Now extended through February 1st!
A small, quiet play that reverberates long after you see it
|American Theater Company presents|
Review by Catey Sullivan
That all families are fraught with drama and dysfunction over the holidays is a most trod cliché. Gather a group around the table for Thanksgiving, and get ready for big secrets and even bigger emoting to unfold. With The Humans, director Stephen Karam adds one more story to the genre, but this one transcends cliché entirely, even as it reveals the unremarkable scars and wounds long festering under the domestically tranquil façade of the Blake family.
Unfolding in real time as the Blakes gather at aspiring musician Brigid Blake’s (Kelly O’Sullivan) new apartment for Thanksgiving, The Humans offers quietly wrenching revelations within pensive silences and quiet corners as much as – perhaps more than – when there’s actual dialogue ebbing and flowing. Karam has a gift for revealing the deepest intricacies of his characters in moments of wordless isolation.
Listening to her children discuss their troubled lives while sitting unnoticed on the stairs, Hanna Dworkin’s damaged, hurting, intensely loving matriarch Deirdre Blake reveals a woman determined to maintain a delicate balance of family unity and tight-knit security, even as her family is spinning out of control.
The Blakes are besieged on two fronts: First is the shapeless, nameless free-flowing undertow of terror that exerts a toxic force on the lives of Deidre, her husband Erik (Keith Kupferer), and their children Brigid and Aimee (Sadieh Rafai). On the surface, all appears regular-old-Un-Happy-American-Normal. Below, monsters reside.
The trappings of Thanksgiving dinner are on hand, as the family – which also includes the wheelchair-bound, profoundly demented grandmother Momo (Jean Moran) – gathers. The undertow will not be ignored. Secrets and revelations arrive in drips and drops, sometimes as sarcastic, off-hand asides. By the close of the dinner, the Blakes realize that their family is balanced on a crater of debts, plagued by catastrophic health issues and resultantly failing careers and that overpowering sense of malaise of impending doom that seems unstoppable.
And just to bring home the spooky forces at work in this Brigid’s new abode, the Blakes constantly hear the disconcerting noises of the outside world intruding into the apartment. The renters upstairs can’t seem to stop stomping. The laundry cycles with an ominous percussive thump.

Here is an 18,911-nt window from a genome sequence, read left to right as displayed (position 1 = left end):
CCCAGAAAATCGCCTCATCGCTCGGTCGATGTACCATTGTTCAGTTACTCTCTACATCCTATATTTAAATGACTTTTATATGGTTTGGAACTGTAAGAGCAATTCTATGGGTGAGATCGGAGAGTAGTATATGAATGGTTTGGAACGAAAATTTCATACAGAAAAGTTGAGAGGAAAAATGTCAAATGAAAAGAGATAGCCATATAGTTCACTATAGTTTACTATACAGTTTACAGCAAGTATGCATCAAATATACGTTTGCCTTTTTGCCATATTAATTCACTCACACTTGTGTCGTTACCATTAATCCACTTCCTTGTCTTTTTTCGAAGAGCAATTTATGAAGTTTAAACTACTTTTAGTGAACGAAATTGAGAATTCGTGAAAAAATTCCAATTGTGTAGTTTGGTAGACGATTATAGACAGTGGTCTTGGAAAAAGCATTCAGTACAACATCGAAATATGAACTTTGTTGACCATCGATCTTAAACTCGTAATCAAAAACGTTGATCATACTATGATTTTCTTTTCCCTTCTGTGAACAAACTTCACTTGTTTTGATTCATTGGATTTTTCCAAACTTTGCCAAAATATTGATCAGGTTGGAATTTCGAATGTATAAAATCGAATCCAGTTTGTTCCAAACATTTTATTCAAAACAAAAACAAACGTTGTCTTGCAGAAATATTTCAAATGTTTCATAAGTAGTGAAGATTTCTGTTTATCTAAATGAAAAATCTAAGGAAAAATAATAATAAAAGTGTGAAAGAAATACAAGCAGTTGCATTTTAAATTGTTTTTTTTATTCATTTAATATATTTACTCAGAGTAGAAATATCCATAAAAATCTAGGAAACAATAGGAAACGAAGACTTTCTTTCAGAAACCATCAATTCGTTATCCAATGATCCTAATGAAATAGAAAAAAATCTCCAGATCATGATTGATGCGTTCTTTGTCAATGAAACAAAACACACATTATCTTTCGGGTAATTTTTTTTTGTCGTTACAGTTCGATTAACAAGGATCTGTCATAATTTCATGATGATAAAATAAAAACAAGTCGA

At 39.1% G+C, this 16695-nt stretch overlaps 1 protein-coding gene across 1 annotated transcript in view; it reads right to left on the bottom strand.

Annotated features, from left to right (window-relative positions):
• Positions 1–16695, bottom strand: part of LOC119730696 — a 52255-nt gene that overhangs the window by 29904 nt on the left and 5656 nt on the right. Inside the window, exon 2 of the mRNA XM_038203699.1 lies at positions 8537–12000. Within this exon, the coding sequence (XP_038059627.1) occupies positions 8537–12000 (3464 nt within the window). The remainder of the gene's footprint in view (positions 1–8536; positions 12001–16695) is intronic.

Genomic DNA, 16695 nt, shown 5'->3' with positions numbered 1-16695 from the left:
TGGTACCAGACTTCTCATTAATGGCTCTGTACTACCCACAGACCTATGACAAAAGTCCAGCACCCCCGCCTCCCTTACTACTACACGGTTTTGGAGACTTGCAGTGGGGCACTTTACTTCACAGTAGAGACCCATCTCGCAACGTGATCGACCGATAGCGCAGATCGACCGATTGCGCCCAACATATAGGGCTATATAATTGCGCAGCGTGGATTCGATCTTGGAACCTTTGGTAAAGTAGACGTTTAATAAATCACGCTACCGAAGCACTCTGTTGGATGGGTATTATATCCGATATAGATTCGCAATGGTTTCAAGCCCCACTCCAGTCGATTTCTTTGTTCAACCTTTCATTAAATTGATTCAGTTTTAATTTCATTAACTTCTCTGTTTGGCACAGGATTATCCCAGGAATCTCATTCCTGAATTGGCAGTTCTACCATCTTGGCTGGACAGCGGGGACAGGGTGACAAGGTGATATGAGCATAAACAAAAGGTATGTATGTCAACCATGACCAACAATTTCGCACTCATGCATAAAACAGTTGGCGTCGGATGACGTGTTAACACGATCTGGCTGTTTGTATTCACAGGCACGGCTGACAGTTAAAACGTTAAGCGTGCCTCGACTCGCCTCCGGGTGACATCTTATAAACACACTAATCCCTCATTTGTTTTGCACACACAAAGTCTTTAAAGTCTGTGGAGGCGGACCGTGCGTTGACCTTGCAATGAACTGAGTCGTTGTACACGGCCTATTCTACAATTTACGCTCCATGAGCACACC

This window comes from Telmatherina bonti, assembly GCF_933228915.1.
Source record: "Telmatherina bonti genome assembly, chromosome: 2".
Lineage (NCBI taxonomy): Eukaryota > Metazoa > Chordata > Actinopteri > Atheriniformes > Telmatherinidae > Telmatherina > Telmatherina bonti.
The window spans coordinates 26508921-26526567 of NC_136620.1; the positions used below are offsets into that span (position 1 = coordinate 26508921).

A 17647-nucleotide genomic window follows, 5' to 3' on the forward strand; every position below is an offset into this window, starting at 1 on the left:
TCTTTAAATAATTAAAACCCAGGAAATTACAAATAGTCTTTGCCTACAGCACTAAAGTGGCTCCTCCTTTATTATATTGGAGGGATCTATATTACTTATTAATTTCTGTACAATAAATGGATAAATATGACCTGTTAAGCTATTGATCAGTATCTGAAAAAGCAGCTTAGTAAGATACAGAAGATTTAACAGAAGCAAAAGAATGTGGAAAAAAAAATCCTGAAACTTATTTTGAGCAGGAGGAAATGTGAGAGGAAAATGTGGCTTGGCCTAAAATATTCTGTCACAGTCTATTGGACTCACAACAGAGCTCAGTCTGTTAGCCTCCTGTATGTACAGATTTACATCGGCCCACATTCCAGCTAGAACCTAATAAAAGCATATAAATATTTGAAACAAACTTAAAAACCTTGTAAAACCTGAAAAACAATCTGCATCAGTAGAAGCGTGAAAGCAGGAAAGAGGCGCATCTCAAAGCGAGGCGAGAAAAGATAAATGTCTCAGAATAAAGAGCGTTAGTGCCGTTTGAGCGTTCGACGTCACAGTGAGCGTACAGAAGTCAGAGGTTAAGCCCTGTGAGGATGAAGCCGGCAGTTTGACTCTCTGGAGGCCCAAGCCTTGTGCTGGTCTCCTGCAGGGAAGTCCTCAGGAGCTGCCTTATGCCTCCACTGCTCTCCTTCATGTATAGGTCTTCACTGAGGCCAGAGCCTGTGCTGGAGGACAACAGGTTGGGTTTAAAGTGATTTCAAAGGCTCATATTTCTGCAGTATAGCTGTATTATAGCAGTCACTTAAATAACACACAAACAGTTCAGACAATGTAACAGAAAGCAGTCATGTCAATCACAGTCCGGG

Aimee Blake has the most understated and heartbreaking predicament: She’s been kicked off the tenure track from her job and is this/close to getting fired – all because she has to miss a lot of work due to chronic stress-induced stomach ailments. A colostomy bag is in her future. As Aimee, Rafai is terrific, a low-ley, woman whose practical soldiering onward doesn’t quite hide the deeply fearful expression in her glinting, obsidian eyes.
O’Sullivan’s Brigid, meanwhile, has been crushed by damningly faint praise of a “recommendation” she’s received in her quest to get into grad school. Reading it aloud, she is devastation incarnate.
Then there’s Dad, played by Kupferer, one of the most reliably great character actors working. His Erik is arguably dealing with the most malicious of demons. He’s got a late scene that’s practically wordless, a small masterpiece of sound, lighting, blocking and acting that absolutely pinpoints the abject terror of finding yourself alone, defenseless and hunted. The scene is one of shocking vulnerability, Kupferer virtually turning Erik inside out to show the impossible tender and oh-so-easily scarred interior lurking just below his father-knows-best-dammit macho exterior. It’s a thrilling scene that will haunt you for long afterward.
This is a small, deceptively quiet play where the fireworks of family implosion reverberate in your head long after the curtain has come down. If you’ve got a holiday gathering in the offing this month – or even if you don’t – there’s wisdom, humor, and deep honesty found in the performances Director PJ Paparelli draws from his cast. This one is an off-beat, full-hearted must-see holiday treat.
The Humans continues through
January 4th February 1st at American Theater Company, 1909 W. Byron (map), with performances Wednesdays and Thursdays at 8pm, Fridays 8pm, Saturdays 2pm and 8pm, Sundays 2pm and 6pm. Tickets are $43-$48, and are available by phone (773-409-4125) or online through PrintTixUSA.com (check for half-price tickets at Goldstar.com). More information at ATCweb.org. (Running time: 90 minutes, no intermission)
Photos by Michael Brosilow
behind the scenes
PJ Paparelli (director), David Ferguson (set design), Brittany Dee Bodley (costume design), Brian Hoehne (lighting design), Patrick Bley (sound design), Amanda J. Davis (production stage manager), Alex Thompson (video production), Michael Brosilow (photos).